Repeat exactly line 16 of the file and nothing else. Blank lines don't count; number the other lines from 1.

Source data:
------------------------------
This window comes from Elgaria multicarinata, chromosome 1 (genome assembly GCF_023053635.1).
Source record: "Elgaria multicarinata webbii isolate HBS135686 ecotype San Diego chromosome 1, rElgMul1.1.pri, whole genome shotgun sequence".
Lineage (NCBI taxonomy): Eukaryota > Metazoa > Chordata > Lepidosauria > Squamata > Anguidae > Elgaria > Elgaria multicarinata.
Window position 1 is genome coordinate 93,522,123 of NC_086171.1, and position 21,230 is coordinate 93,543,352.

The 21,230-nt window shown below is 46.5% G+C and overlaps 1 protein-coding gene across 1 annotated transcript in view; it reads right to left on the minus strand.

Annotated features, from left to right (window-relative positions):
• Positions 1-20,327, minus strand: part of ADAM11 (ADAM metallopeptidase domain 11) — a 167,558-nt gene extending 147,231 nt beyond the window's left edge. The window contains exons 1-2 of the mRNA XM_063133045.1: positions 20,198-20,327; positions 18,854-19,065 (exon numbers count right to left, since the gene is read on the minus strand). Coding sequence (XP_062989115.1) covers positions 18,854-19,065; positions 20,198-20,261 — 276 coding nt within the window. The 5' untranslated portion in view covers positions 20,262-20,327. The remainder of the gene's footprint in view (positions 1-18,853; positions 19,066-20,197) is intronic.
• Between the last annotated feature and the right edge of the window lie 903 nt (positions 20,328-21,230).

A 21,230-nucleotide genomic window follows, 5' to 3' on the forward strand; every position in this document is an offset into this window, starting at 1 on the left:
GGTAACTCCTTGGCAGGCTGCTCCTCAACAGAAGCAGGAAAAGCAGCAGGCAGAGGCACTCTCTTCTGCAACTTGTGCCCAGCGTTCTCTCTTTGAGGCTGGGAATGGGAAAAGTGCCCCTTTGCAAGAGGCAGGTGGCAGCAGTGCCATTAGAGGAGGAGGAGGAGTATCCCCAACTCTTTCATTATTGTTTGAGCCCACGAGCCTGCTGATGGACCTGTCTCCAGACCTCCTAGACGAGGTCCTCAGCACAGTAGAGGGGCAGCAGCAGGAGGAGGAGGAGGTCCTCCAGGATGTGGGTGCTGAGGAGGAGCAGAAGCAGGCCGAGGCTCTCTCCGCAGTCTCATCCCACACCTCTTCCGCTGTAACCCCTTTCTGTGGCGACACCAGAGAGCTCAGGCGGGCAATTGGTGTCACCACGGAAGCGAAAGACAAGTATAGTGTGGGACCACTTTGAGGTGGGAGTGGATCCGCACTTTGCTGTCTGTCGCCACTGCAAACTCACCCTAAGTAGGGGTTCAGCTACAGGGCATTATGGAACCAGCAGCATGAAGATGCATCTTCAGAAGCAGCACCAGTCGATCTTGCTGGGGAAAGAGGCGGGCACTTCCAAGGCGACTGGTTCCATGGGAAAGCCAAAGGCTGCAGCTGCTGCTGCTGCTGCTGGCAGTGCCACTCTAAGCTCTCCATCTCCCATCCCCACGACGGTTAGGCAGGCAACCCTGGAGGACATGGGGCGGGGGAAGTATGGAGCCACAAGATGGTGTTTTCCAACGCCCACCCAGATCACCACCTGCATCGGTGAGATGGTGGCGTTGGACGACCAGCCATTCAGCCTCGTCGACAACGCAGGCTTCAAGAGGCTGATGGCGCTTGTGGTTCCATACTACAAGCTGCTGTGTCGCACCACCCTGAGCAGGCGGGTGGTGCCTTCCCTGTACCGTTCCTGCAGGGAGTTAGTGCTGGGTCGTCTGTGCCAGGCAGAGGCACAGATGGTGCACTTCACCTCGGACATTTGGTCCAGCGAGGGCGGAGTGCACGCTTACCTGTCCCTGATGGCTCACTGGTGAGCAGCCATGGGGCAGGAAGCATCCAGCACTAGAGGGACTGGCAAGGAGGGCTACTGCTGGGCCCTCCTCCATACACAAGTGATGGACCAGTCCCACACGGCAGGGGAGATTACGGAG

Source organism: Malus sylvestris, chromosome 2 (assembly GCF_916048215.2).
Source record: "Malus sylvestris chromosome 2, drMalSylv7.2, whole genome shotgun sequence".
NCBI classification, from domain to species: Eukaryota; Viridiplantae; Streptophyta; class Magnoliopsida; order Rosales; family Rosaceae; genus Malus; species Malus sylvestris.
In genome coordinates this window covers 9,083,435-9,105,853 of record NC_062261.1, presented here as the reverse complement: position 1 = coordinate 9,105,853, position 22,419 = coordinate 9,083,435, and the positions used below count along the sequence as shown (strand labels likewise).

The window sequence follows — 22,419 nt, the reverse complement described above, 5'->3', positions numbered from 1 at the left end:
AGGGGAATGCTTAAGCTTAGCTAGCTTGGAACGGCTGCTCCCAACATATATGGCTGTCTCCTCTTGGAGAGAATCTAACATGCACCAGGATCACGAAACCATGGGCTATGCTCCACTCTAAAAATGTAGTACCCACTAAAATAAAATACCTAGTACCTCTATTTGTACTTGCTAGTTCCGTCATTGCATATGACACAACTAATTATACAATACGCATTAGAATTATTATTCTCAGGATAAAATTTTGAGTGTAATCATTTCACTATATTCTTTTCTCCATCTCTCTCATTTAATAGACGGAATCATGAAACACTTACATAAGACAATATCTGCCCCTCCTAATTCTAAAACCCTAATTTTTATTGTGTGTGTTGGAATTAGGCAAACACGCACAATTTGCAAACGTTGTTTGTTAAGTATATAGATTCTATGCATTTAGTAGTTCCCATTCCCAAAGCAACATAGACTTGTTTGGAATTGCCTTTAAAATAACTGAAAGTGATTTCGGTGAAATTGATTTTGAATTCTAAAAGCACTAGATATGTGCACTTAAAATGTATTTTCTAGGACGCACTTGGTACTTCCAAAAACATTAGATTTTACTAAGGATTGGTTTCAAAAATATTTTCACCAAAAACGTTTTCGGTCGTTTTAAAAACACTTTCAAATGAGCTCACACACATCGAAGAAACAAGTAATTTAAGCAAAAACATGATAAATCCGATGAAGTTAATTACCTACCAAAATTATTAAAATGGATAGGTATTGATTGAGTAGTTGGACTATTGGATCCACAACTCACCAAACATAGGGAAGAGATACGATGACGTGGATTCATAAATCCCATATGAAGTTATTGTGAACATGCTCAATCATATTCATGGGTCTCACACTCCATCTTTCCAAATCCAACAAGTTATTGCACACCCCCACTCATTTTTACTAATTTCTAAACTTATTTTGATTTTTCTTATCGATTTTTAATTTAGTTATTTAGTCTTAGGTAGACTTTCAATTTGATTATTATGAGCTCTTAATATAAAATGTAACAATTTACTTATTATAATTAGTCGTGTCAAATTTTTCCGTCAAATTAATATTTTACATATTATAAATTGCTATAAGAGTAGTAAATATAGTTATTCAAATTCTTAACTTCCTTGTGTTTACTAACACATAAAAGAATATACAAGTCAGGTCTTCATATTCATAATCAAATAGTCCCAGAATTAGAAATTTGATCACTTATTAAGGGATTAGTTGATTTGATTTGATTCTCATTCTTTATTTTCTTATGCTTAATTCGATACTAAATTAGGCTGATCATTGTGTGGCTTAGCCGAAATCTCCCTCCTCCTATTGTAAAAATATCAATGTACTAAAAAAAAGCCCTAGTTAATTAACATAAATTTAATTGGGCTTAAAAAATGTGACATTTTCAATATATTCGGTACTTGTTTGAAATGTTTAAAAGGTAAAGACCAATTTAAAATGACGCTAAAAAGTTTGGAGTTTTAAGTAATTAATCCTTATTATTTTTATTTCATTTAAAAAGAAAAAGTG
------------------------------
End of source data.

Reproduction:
AGGGGAATGCTTAAGCTTAGCTAGCTTGGAACGGCTGCTCCCAACATATATGGCTGTCTCCTCTTGGAGAGAATCTAACATGCACCAGGATCACGAAACCATGGGCTATGCTCCACTCTAAAAATGTAGTACCCACTAAAATAAAATACCTAGTACCTCTATTTGTACTTGCTAGTTCCGTCATTGCATATGACACAACTAATTATACAATACGCATTAGAATTATTATTCTCAGGATAAAATTTTGAGTGTAATCATTTCACTATATTCTTTTCTCCATCTCTCTCATTTAATAGACGGAATCATGAAACACTTACATAAGACAATATCTGCCCCTCCTAATTCTAAAACCCTAATTTTTATTGTGTGTGTTGGAATTAGGCAAACACGCACAATTTGCAAACGTTGTTTGTTAAGTATATAGATTCTATGCATTTAGTAGTTCCCATTCCCAAAGCAACATAGACTTGTTTGGAATTGCCTTTAAAATAACTGAAAGTGATTTCGGTGAAATTGATTTTGAATTCTAAAAGCACTAGATATGTGCACTTAAAATGTATTTTCTAGGACGCACTTGGTACTTCCAAAAACATTAGATTTTACTAAGGATTGGTTTCAAAAATATTTTCACCAAAAACGTTTTCGGTCGTTTTAAAAACACTTTCAAATGAGCTCACACACATCGAAGAAACAAGTAATTTAAGCAAAAACATGATAAATCCGATGAAGTTAATTACCTACCAAAATTATTAAAATGGATAGGTATTGATTGAGTAGTTGGACTATTGGATCCACAACTCACCAAACATAGGGAAGAGATACGATGACGTGGATTCATAAATCCCATATGAAGTTATTGTGAACATGCTCAATCATATTCATGGGTCTCACACTCCATCTTTCCAAATCCAACAAGTTATTGCACACCCCCACTCATTTTTACTAATTTCTAAACTTATTTTGATTTTTCTTATCGATTTTTAATTTAGTTATTTAGTCTTAGGTAGACTTTCAATTTGATTATTATGAGCTCTTAATATAAAATGTAACAATTTACTTATTATAATTAGTCGTGTCAAATTTTTCCGTCAAATTAATATTTTACATATTATAAATTGCTATAAGAGTAGTAAATATAGTTATTCAAATTCTTAACTTCCTTGTGTTTACTAACACATAAAAGAATATACAAGTCAGGTCTTCATATTCATAATCAAATAGTCCCAGAATTAGAAATTTGATCACTTATTAAGGGATTAGTTGATTTGATTTGATTCTCATTCTTTATTTTCTTATGCTTAATTCGATACTAAATTAGGCTGATCATTGTGTGGCTTAGCCGAAATCTCCCTCCTCCTATTGTAAAAATATCAATGTACTAAAAAAAAGCCCTAGTTAATTAACATAAATTTAATTGGGCTTAAAAAATGTGACATTTTCAATATATTCGGTACTTGTTTGAAATGTTTAAAAGGTAAAGACCAATTTAAAATGACGCTAAAAAGTTTGGAGTTTTAAGTAATTAATCCTTATTATTTTTATTTCATTTAAAAAGAAAAAGTG